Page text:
Anger is always directed toward something, and these atheists are a very angry bunch. I can’t stand basketball, and it annoys me when TV shows I like are delayed or taken off the air altogether for basketball games, but I don’t spend my time urging others not to watch basketball. I don’t even mind if some people’s entire lives revolve around basketball. So what drives an atheist to expend so much energy combating a nonexistent entity?

Some atheists say they want to protect us from the evils of theism because religion has caused more deaths than anything else in the course of human history. They often add that Christianity has been the cause of more death and misery than any other religion. Really? Do they read history? Can they count? If their concern is the historic human death toll, why isn’t socialism a target? Why isn’t communism—in places where it still clings to life with its grimy little hands—a target?

Why isn’t North Korea a target? For the past fourteen years reports of people resorting to cannibalism to stay alive have come out of that country. Surely cannibalism is more of a threat than a nativity display. Although the North Korean government recently warned that it would “retaliate” if South Korea displayed Christmas lights near the border. Near the border, not on or over it. It makes you think. Why is North Korea afraid of a harmless light display by a bunch of fools who believe in unicorns?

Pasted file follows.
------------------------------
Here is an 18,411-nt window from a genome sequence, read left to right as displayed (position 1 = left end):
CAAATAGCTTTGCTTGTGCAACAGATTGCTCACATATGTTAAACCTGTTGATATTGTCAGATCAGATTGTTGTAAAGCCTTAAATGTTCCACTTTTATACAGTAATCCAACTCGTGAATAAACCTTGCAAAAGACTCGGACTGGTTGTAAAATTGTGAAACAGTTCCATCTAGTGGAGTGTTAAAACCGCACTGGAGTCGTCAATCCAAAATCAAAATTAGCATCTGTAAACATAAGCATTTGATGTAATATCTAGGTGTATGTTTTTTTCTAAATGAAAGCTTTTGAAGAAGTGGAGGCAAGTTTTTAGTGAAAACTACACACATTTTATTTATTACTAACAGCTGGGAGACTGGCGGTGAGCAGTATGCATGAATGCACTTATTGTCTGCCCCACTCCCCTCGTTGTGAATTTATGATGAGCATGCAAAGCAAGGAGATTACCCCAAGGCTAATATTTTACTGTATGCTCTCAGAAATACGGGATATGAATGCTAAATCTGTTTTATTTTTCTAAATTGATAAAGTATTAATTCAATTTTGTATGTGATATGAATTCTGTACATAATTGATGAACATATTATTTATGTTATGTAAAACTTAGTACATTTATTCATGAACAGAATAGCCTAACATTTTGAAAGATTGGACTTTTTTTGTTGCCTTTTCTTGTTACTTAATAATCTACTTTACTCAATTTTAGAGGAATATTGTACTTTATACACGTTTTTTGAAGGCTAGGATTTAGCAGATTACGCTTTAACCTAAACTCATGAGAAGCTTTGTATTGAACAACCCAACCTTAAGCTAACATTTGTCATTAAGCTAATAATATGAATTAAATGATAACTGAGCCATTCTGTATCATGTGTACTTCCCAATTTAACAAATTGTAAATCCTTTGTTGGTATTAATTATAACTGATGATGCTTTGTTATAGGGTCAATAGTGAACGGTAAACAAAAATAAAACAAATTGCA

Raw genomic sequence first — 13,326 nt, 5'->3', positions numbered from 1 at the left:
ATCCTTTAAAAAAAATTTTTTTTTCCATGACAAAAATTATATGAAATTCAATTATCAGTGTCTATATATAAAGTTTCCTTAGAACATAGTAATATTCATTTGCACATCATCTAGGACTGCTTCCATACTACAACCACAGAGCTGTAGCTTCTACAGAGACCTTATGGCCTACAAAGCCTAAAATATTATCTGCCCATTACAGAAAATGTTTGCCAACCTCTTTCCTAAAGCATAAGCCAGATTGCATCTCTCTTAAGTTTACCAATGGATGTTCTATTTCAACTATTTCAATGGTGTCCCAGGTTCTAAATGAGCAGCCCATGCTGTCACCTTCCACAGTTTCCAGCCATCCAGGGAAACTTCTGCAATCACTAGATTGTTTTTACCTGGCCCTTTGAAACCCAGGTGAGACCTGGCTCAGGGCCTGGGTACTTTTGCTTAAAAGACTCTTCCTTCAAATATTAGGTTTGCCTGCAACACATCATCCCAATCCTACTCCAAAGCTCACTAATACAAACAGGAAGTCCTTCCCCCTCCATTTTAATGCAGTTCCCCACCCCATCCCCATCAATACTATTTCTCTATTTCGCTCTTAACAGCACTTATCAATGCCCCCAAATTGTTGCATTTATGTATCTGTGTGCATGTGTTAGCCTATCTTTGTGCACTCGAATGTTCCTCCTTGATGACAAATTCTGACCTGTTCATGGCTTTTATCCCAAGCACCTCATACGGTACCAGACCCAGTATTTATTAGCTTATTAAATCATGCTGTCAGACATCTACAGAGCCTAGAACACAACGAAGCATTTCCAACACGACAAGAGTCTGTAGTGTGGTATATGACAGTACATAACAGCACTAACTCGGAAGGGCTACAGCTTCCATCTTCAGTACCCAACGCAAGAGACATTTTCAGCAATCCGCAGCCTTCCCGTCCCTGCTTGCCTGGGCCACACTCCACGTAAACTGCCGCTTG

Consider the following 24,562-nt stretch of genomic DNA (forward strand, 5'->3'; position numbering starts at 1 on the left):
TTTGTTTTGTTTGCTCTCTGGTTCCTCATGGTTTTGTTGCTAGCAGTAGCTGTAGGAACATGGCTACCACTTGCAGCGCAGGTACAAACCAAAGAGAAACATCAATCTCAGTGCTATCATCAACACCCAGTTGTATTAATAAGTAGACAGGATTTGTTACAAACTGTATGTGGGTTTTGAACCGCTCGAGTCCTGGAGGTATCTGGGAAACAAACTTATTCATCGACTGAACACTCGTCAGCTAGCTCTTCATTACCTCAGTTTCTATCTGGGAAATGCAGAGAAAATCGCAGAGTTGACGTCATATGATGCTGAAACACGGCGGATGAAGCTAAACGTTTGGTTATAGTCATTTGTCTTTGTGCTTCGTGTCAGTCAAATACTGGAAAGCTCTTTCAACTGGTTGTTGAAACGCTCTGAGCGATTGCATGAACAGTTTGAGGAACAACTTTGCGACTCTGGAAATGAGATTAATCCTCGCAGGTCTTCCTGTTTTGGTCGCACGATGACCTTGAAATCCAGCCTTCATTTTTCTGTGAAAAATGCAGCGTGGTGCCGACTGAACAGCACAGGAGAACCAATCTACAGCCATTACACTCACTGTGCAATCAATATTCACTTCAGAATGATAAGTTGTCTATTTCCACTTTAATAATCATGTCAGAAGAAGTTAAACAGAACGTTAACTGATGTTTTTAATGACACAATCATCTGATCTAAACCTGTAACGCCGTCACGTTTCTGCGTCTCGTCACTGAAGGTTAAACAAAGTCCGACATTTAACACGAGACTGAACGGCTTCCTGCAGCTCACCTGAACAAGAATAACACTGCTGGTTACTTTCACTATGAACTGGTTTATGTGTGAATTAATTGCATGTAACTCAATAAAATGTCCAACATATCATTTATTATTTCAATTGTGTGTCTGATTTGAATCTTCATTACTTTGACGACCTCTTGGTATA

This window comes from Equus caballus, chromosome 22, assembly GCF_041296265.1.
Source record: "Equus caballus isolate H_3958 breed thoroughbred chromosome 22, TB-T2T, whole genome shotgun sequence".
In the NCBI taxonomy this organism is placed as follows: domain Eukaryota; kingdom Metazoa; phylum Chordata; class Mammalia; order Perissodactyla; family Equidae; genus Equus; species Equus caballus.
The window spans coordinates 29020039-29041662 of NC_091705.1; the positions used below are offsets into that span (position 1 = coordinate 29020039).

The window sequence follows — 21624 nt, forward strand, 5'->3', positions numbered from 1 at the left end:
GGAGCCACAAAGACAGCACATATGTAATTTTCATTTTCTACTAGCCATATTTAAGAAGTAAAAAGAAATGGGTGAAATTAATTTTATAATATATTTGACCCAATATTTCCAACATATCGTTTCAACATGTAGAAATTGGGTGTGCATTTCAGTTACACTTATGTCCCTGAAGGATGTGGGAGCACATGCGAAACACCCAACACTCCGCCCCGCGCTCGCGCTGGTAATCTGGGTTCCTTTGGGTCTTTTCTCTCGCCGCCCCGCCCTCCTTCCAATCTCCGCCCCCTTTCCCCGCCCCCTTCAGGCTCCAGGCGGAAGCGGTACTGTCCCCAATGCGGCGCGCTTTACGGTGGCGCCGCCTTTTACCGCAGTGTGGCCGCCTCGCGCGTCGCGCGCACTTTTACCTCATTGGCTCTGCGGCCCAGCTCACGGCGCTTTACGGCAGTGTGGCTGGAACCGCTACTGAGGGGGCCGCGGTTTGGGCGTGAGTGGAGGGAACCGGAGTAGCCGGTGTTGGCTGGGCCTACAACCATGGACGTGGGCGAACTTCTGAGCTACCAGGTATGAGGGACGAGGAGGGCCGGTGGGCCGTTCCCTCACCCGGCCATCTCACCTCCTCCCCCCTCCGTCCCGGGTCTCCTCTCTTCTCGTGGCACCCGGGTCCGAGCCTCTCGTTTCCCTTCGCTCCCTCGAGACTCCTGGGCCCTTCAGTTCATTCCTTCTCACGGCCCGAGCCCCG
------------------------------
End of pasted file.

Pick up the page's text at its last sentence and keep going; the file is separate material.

The fact is, most atheists specifically target Christianity. They don’t mass like irritated termites during Ramadan or disrupt Buddhist festivals. A genuine atheist wouldn’t be bothered with a nativity display in a small Texas town. And if he were bothered, if he chose to make anti-theism his life’s crusade, he would rattle his saber evenhandedly. You can’t fight a multi-front battle by facing in only one direction. Unless you’re not fighting the battle you say you are.

And that’s the secret. That’s what they don’t want you to know. Because if Christians understood that atheists’ target was Christianity, they might fight back.

In the spirit of Christmas, atheists need to know a secret too: Most Christians have at one time or another been angry, even furious, with God. We understand anger with a Being who sometimes seems so distant and uncaring, who holds our lives and the lives of those we love in His hands. In an odd way, that anger is one proof of faith. No one wastes time being angry with unicorns.

So hold onto that anger, my atheist brothers and sisters. At least for a while. It brings you closer to God than you think.

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Pagan Origins, My Donkey

Pagan Origins, My Donkey

This time of year I can’t get enough of Christmas trees. I love all Christmas decorations, really—except for big plastic snowmen—but trees are the quintessential decoration. Apparently, the first Christmas trees date to the fifteenth century in Estonia and Latvia and the sixteenth century in Germany. Some say the Christmas tree has pagan origins, butContinue Reading